Summer break may be finished, but Ocean Camp memories gust thicker than my Oklahoma accent. As I plug away behind my computer reconciling administrative tasks and reacquainting myself with current events, I can easily become discouraged with the empty nest syndrome of a quieter classroom and the multitude of unjust issues impacting our precious marine life. Yet every climb down the stairs in our office confronts me with the reason why I do what I do. Tacked on an otherwise barren, white wall is a sign that speaks volumes above the noisy staircase it decorates. The artistically rendered petition reads, “Save Lolita” referring to a captive orca. This project is a representation of the many efforts that result from our educational program Ocean Camp.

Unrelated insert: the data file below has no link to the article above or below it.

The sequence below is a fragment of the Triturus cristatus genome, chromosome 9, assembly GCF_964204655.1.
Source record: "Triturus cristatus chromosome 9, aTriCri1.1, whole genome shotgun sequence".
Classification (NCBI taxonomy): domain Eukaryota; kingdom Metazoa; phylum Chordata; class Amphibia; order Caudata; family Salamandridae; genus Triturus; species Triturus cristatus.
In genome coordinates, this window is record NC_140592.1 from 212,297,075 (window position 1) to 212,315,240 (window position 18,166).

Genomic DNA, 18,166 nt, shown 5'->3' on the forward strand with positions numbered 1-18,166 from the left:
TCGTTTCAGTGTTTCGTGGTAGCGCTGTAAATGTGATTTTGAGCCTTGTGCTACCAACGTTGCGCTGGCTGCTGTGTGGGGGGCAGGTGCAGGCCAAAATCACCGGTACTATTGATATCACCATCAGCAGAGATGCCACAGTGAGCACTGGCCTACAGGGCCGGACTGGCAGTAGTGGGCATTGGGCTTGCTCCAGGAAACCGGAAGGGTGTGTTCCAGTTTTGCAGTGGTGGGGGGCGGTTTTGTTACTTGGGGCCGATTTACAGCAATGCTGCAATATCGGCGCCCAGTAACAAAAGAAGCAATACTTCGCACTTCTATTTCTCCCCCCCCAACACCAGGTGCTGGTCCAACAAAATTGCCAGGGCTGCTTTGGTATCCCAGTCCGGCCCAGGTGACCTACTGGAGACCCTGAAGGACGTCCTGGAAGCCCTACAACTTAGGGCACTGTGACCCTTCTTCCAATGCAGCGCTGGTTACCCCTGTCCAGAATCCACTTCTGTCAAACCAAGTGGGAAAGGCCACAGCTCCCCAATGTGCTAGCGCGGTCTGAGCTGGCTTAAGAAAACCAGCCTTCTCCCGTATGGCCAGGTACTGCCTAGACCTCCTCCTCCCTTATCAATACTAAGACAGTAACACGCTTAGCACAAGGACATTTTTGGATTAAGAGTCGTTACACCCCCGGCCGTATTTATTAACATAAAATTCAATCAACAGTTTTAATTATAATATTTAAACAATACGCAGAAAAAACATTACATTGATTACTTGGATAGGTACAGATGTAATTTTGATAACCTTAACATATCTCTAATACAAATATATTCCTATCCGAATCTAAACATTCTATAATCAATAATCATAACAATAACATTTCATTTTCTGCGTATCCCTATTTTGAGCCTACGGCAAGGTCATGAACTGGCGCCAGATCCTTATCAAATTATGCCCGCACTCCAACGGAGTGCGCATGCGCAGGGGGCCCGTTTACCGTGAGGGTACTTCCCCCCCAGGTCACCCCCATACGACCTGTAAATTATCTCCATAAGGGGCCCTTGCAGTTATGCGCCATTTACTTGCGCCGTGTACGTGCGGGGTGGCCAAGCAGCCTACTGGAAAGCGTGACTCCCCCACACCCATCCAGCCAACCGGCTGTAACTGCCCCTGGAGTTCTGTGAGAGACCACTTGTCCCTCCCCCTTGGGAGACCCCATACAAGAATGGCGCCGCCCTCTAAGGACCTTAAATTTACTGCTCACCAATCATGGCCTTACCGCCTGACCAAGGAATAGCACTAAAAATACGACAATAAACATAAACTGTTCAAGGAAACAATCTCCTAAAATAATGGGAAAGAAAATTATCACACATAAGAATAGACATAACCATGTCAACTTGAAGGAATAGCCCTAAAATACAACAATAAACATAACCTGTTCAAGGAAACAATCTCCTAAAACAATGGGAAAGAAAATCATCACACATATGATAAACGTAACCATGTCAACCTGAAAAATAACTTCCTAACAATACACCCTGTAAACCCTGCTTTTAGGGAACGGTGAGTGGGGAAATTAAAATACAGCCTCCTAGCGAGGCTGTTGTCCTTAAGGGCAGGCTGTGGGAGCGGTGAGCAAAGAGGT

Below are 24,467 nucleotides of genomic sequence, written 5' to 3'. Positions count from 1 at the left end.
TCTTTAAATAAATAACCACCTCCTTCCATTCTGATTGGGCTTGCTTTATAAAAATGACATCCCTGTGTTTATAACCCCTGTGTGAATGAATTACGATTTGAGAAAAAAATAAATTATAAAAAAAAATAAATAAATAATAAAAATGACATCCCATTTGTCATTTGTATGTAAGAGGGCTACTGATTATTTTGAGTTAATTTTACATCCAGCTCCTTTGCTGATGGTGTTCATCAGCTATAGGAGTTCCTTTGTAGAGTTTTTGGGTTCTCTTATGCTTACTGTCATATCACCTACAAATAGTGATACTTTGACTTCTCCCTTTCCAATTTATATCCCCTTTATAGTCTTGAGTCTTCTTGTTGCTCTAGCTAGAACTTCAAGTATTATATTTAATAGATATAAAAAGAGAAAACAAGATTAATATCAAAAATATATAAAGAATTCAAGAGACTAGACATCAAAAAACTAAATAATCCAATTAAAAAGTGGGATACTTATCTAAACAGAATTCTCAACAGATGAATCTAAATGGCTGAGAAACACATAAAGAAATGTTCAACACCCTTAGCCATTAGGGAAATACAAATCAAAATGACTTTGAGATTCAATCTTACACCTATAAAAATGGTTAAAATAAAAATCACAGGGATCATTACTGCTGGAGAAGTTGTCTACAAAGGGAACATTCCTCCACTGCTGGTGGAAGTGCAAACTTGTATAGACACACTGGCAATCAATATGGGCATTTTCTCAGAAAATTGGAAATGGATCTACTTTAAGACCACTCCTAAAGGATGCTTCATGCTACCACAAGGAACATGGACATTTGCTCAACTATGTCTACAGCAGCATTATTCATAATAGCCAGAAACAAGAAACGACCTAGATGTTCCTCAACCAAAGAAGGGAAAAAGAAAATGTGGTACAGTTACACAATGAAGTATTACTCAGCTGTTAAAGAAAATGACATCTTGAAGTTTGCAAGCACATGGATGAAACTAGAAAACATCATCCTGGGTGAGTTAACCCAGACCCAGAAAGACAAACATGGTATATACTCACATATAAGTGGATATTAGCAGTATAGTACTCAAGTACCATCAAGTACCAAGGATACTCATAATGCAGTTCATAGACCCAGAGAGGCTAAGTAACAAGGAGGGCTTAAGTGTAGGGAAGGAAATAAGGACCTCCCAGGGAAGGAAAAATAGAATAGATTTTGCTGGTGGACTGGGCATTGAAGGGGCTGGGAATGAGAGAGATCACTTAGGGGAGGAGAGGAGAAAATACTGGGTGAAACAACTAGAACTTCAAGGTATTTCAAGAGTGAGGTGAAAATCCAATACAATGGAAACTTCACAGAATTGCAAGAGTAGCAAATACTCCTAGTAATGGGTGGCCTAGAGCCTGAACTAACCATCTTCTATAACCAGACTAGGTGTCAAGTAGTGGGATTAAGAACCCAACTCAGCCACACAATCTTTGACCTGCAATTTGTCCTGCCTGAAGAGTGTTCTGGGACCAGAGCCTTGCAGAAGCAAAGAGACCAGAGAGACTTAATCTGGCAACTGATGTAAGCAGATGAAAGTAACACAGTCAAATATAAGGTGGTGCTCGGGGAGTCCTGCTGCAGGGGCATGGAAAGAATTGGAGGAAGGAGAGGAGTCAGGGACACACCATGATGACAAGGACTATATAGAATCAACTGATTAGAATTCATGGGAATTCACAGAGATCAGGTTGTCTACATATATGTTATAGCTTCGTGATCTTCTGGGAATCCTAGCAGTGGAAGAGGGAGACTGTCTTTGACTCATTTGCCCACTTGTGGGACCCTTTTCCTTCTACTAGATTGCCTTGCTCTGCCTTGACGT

We just finished a wonderful milestone – the first time that the research department completed systematic transect surveys on our research vessel Ocean Protector throughout the entire whale season (December – April). We were hampered by some windy weather in April but overall it was a successful season. January and February had the most whale sightings, as usual, although we did see whales regularly throughout all of the season.
Some of the highlights of this whale season were:
- 55 survey days and 455 hours in the field, covering 3218 nautical miles.
- 293 sightings of humpback whales.
- 12 sightings of bottlenose dolphins.
- 11 sightings of spotted dolphins.
- 5 sightings of spinner dolphins.
- 3 encounters with false killer whales.
- 1 encounter with short-finned pilot whales.
Thank you to our wonderful interns and volunteers, as well as our members and supporters whose donations continue to fund our research efforts.